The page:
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fat hen foraging

In an ideal world, this is how I like my foraged food to look. Spot the candied alexanders stem, carrageen-set panna cotta and wild fennel shortbread in this composition.

It is said to the point of cliche, but nonetheless true, that there is something about foraging for food that seems to tap into our most primitive instincts. Just the simple action of plucking a leaf from a tangled Cornish hedge and finding it tastes like wasabi or watercress or coconut – in short, something you would normally pay for – is unfailingly thrilling.

That probably says a lot about how darkly far we’ve come from the origins of our food. Still, there’s no need to go getting too primitive about these things, and that’s what I particularly like about Caroline Davey of St Buryan wild food school Fat Hen. On her courses, it’s not just about whether the plant is edible, it’s about whether it tastes good… and not just good, but Read the rest of this entry »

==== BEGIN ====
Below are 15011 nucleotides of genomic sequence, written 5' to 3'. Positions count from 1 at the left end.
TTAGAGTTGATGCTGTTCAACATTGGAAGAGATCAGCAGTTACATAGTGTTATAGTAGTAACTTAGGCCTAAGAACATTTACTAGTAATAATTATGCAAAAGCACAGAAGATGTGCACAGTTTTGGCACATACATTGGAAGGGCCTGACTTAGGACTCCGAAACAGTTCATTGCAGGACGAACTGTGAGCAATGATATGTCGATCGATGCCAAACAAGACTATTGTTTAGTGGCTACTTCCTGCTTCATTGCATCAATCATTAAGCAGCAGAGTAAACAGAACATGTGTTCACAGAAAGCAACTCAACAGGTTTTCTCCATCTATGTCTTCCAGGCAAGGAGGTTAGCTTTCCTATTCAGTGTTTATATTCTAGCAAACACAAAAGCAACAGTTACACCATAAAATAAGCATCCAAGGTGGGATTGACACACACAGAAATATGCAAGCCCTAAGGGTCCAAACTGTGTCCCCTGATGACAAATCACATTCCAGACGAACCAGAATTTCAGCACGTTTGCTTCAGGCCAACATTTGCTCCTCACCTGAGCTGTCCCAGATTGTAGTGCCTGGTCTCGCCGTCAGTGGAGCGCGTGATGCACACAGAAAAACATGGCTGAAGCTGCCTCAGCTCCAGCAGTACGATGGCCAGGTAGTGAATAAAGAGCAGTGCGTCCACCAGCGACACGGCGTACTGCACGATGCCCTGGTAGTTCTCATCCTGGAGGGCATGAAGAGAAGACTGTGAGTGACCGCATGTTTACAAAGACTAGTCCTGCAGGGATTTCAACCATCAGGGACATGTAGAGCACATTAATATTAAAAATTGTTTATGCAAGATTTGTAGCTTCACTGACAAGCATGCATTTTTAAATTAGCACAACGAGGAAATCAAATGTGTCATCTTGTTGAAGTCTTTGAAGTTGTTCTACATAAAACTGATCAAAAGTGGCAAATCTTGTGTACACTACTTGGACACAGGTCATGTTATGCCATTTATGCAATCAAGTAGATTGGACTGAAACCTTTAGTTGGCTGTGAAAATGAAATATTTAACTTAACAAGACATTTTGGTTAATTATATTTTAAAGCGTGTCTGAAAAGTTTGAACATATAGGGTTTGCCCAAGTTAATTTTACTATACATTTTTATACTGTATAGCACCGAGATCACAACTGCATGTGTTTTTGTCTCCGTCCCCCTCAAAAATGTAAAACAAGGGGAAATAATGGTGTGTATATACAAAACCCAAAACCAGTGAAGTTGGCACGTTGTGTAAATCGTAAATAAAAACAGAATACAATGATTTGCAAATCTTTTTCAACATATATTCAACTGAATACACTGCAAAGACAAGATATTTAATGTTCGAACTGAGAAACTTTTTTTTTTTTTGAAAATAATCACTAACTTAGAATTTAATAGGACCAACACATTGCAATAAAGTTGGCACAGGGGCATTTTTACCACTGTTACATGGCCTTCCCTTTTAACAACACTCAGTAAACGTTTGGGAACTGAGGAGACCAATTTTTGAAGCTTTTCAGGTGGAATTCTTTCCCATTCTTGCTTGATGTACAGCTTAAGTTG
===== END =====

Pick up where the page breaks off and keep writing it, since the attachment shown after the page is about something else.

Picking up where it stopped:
Ever since attending a ‘gourmet wild food weekend’ with Fat Hen near St Buryan last year, I’ve been full of the joys of wild garlic, or three-cornered leek (or Allium triquetrum if you really want to get serious).

This ubiquitous and pleasantly pungent plant (different to the UK’s native wild garlic, Ramsons, which we don’t really get in Penwith) is all over west Cornwall in spring – and is currently bullying its way into a hedgerow near you.

Those fretting about upsetting the ecological balance by foraging should take comfort in the fact that Cornwall Council considers wild garlic a problem species and is actually directing funds to clearing it in some areas.

Foraging for food is a nervy business for beginners – and clearly you need to ensure a positive identification before chowing down – but you can take it from this very twitchy forager that wild garlic is easy to identify. For one, it stinks!

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p&c january header: artist’s studio Newlyn

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